The European Union is a very big step on the road to a heterogeneous, global government, and that prospect scares the hell out of me. The type of society I would like to live in - a society that places maximum value on individual rights and freedoms and in which the government has strictly limited powers and is highly accountable to its citizens - is the very opposite of the European Union. There are so many layers of hierarchy between the people and their distant EU overlords in Brussels that it would put the Qing Dynasty to shame. There is no real representation or accountability, with all important policy decided by the unelected European Commission and its president Jean-Claude Juncker* rather than the show pony European Parliament. And that is exactly why the people of Britain voted to wrest back control of their country. Theresa May vowed to deliver the Brexit her people voted for, but I fear she has caught a dose of the Juncker hauteur and is about to sell out her own country.

* It is hardly surprising that Juncker has acted like an emperor who regards the Brexit vote as a personal slight on his majesty when you realise he has all the powers of an emperor. It is also revealing that when you click on the link to information about Juncker on the European Commission's website, you get the message "Access denied - You are not authorized to access this page." [UPDATE: The link has been fixed overnight - perhaps someone at the European Commission reads my blog!]

Tuesday, July 10, 2018

The courageous left comes out in support of free speech

I wasn't going to comment on the business of the mayor of Auckland banning visiting speakers Stefan Molyneux and Lauren Southern from using council venues, other than what I did on Twitter:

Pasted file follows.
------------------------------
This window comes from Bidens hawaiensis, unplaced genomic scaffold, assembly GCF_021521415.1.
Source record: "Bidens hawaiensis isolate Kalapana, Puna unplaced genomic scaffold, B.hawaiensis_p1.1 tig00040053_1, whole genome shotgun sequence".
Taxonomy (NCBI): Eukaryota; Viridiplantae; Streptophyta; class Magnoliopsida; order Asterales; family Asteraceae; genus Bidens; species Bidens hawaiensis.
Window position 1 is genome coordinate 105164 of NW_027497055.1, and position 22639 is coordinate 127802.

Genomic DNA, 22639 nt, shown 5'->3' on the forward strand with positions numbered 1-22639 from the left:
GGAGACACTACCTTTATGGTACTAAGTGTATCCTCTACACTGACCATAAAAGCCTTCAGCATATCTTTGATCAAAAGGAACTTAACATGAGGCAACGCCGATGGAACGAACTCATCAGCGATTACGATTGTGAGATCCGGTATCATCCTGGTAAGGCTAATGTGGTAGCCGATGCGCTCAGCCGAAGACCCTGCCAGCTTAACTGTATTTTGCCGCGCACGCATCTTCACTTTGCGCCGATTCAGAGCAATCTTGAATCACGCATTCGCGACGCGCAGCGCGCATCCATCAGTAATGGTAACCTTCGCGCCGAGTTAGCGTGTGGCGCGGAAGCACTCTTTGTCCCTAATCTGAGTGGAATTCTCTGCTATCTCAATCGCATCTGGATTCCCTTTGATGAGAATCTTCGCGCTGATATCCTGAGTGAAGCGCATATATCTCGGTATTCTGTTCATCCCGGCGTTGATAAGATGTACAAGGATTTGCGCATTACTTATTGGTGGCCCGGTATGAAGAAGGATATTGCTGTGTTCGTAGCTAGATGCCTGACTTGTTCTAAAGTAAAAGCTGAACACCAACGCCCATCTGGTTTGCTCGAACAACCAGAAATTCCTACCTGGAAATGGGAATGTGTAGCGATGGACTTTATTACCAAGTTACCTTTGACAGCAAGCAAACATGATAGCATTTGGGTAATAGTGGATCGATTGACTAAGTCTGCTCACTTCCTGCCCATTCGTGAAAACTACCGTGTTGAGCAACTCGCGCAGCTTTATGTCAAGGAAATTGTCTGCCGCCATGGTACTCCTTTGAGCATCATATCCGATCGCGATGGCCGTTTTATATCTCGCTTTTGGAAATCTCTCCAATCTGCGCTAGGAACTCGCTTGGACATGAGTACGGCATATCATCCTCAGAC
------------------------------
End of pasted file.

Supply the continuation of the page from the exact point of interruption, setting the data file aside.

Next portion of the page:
However, I've been surprised and immensely encouraged by the response in this country that is overwhelmingly in support of free speech, particularly from those on the left like bloggers Chris Trotter and IdiotSavant. I don't agree with their views that Molyneux and Southern are racists and Nazis, but perhaps that mistaken impression makes their support for the free speech rights of the two Canadians all the more impressive.

The left has been the traditional bastion of free speech, seeing it as an essential weapon in their war against entrenched privilege, but in recent years their newfound cultural relativism and identity politics has trumped all else and led many left-wingers to abandon their support for what is arguably the foundation of all individual rights. The change in the left's position is surely all the evidence anyone needs that it is the left, rather than the right, that is now the dominant political force in the West, because only those in entrenched positions of power would see the right to voice one's opinions as a threat.

Then we have the views of certain people on the right wing who choose not to support free speech when it is two 'extreme' right-wingers who are being denied this right - people like this fellow:

Well, Mr Hooton, I don't buy it. It takes much greater courage to defend those beyond the pale on your own side than those opposed to you. You are obviously far too concerned with maintaining your carefully-cultivated 'reasonable right' position than standing up for the principles you claim to support.

A group of New Zealanders from across the political spectrum have established the Free Speech Coalition to challenge the Auckland mayor's decision in court. I would urge you to support them by donating on their website here.

Monday, July 9, 2018

Turning a Rock Star Economy into a Basketcase